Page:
68 minutes | Feb 17th 2021

Don’t Diminish Ravi Zacharias’s Abuse With ‘We’re All Sinners’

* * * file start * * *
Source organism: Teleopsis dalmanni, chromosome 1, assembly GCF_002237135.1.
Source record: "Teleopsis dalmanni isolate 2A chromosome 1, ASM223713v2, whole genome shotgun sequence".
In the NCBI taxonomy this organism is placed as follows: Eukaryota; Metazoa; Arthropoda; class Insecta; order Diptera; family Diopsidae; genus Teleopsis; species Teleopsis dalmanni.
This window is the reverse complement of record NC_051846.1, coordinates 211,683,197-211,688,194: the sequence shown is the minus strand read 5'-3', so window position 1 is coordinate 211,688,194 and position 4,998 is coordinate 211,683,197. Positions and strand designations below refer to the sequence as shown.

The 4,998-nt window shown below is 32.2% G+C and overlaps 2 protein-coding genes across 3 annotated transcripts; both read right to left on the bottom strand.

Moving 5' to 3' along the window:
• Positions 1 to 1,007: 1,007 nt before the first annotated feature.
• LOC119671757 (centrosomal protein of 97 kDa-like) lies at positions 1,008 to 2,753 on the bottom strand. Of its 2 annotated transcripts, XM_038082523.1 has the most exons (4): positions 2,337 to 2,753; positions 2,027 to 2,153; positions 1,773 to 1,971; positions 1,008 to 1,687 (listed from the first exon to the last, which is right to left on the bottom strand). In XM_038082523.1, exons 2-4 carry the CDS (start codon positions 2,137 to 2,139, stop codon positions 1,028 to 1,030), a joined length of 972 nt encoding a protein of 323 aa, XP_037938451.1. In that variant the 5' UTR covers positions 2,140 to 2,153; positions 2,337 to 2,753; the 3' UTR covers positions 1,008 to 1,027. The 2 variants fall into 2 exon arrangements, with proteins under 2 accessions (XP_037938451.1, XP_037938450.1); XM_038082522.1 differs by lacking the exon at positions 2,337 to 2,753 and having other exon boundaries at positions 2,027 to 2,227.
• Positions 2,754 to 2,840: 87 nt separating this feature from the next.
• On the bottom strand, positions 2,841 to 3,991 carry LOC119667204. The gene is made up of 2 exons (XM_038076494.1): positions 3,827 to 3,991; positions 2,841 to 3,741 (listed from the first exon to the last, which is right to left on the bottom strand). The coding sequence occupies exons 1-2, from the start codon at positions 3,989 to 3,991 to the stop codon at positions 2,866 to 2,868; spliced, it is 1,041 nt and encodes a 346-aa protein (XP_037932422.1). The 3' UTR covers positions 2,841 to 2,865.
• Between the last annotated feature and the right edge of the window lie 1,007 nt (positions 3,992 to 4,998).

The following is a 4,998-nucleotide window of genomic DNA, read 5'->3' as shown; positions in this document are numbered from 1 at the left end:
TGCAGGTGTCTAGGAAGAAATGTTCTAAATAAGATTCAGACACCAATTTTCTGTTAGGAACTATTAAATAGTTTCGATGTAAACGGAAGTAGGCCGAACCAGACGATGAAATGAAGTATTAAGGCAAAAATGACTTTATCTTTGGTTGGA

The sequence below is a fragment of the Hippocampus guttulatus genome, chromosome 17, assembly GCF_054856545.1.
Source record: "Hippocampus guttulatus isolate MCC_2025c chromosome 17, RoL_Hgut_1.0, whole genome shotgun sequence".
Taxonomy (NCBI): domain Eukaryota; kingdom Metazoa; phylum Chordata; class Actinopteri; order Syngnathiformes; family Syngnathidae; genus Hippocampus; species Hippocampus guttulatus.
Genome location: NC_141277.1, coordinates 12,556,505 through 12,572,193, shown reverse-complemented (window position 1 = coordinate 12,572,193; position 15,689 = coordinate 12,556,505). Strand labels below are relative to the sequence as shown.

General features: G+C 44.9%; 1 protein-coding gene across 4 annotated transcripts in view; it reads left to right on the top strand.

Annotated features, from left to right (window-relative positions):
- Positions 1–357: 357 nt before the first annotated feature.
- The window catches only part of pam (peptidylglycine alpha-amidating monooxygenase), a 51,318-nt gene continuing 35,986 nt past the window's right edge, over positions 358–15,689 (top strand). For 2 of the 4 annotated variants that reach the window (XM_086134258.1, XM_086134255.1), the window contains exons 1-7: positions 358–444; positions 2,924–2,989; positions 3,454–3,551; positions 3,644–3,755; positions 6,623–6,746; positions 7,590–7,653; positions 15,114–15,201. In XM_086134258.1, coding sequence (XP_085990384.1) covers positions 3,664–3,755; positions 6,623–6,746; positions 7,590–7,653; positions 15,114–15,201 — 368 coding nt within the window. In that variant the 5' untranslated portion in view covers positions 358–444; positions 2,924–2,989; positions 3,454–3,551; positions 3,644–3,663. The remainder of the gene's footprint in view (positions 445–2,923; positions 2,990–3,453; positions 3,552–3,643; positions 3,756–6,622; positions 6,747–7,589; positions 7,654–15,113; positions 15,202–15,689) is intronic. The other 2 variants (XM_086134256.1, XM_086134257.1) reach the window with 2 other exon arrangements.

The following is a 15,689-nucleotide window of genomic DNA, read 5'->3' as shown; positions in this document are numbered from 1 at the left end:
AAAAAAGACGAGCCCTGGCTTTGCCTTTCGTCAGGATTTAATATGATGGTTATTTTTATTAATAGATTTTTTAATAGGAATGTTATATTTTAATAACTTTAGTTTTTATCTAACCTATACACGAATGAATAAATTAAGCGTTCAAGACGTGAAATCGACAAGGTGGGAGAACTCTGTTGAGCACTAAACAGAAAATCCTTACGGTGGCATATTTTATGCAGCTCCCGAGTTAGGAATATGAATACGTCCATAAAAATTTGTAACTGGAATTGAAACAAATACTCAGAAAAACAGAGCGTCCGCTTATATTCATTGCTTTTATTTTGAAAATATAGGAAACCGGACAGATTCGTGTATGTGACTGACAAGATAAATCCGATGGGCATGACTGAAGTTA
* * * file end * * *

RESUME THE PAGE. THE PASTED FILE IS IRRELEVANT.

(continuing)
Last week, Ravi Zacharias International Ministries released a 12-page report about its founder and namesake. It confirmed “abuse by Zacharias at day spas he owned in Atlanta and uncovers five additional victims in the US, as well as evidence of sexual abuse in Thailand, India, and Malaysia.” From CT’s reporting:Even a limited review of Zacharias’s old devices revealed contacts for more than 200 massage therapists in the US and Asia and hundreds of images of young women, including some that showed the women naked. Zacharias solicited and received photos until a few months before his death in May 2020 at age 74.Zacharias used tens of thousands of dollars of ministry funds dedicated to a “humanitarian effort” to pay four massage therapists, providing them housing, schooling, and monthly support for extended periods of time, according to investigators.One woman told the investigators that “after he arranged for the ministry to provide her with financial support, he required sex from her.” She called it rape.She said Zacharias “made her pray with him to thank God for the ‘opportunity’ they both received” and, as with other victims, “called her his ‘reward’ for living a life of service to God,” the report says. Zacharias warned the woman—a fellow believer—if she ever spoke out against him, she would be responsible for millions of souls lost when his reputation was damaged.As once again, we’ve learned the flagrantly sinful double life of a prominent Christian leader, we wanted to discuss how to discuss it in light of what we believe about grace, mercy, and sin. These principles, of course, are the bedrock of our Christian faith, but are especially ones we grapple with in light of Ash Wednesday. Covenant College professor of theological studies Kelly Kapic joined global media manager Morgan Lee and editorial director Ted Olsen to discuss if all our sins are equally wicked to God, what it means to extend grace to a person you never met personally, and what it means to hold people accountable for their sins, especially after they’ve died.What is Quick to Listen? Read moreRate Quick to Listen on Apple PodcastsFollow the podcast on TwitterFollow our hosts on Twitter: Morgan Lee and Ted OlsenMusic by SweepsQuick to Listen is produced by Morgan Lee and Matt LinderThe transcript is edited by Yvonne Su and Bunmi Ishola Learn more about your ad choices. Visit megaphone.fm/adchoices
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